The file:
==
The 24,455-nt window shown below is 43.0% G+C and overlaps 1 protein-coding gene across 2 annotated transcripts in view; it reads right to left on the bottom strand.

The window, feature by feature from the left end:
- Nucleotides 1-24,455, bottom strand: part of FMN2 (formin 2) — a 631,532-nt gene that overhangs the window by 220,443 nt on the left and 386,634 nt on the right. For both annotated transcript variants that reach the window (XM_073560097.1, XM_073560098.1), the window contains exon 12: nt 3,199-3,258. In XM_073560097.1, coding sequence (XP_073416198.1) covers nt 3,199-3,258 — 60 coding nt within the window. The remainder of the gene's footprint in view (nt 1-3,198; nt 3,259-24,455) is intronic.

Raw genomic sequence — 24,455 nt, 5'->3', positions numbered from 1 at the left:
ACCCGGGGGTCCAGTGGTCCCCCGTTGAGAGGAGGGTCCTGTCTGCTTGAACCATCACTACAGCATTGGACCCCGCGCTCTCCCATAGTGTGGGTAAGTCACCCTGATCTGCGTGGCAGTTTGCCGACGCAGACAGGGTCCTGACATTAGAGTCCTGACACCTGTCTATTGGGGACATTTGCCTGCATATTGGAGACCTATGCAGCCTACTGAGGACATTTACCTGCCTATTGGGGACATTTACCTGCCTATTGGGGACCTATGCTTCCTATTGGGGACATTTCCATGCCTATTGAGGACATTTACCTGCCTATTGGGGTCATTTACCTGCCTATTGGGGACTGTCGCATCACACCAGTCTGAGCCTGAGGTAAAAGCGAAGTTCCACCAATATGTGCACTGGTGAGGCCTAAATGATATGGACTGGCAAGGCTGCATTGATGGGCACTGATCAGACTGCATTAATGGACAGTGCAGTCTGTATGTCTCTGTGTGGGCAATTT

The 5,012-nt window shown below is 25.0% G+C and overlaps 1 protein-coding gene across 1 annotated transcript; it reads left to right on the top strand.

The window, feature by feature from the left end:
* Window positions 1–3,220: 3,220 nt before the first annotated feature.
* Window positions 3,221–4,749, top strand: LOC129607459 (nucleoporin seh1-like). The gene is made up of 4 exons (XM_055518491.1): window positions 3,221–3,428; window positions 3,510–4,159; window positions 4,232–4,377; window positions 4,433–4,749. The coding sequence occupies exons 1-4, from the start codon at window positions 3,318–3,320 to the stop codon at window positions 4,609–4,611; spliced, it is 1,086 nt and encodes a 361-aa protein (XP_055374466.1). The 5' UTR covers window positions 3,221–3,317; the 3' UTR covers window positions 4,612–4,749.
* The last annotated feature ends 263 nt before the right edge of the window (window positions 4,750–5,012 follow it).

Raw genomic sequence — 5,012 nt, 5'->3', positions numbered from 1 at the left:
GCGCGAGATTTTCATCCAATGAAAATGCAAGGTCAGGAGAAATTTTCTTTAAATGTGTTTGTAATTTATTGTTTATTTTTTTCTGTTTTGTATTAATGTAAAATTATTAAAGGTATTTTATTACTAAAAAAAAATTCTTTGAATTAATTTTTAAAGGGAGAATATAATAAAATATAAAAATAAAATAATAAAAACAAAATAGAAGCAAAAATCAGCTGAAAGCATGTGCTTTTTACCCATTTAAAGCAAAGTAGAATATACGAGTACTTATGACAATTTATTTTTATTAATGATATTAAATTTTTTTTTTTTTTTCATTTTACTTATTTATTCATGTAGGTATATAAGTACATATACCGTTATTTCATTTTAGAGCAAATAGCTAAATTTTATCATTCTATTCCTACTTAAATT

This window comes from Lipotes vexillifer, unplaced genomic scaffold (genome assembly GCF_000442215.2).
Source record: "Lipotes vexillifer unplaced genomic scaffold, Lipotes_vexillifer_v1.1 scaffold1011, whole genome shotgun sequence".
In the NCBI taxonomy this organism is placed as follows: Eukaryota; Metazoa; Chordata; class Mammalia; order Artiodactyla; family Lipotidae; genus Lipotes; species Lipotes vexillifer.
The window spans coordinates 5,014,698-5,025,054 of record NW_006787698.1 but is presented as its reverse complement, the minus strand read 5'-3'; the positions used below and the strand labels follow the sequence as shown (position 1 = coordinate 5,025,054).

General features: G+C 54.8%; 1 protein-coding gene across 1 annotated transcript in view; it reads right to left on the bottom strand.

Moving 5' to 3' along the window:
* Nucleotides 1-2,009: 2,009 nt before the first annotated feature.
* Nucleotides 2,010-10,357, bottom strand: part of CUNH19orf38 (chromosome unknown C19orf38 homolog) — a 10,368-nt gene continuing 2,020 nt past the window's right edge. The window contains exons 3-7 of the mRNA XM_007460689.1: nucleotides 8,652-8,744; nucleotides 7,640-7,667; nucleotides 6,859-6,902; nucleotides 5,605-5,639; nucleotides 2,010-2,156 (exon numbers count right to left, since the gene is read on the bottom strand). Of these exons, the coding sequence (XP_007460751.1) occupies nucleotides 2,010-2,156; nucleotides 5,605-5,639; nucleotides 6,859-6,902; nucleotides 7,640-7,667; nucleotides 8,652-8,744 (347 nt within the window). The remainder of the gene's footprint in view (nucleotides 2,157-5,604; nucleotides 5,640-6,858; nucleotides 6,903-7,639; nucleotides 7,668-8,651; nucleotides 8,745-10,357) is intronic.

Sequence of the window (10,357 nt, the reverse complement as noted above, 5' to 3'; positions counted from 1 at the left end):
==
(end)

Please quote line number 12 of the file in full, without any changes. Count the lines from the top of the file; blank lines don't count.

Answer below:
GCGCGAGATTTTCATCCAATGAAAATGCAAGGTCAGGAGAAATTTTCTTTAAATGTGTTTGTAATTTATTGTTTATTTTTTTCTGTTTTGTATTAATGTAAAATTATTAAAGGTATTTTATTACTAAAAAAAAATTCTTTGAATTAATTTTTAAAGGGAGAATATAATAAAATATAAAAATAAAATAATAAAAACAAAATAGAAGCAAAAATCAGCTGAAAGCATGTGCTTTTTACCCATTTAAAGCAAAGTAGAATATACGAGTACTTATGACAATTTATTTTTATTAATGATATTAAATTTTTTTTTTTTTTTCATTTTACTTATTTATTCATGTAGGTATATAAGTACATATACCGTTATTTCATTTTAGAGCAAATAGCTAAATTTTATCATTCTATTCCTACTTAAATT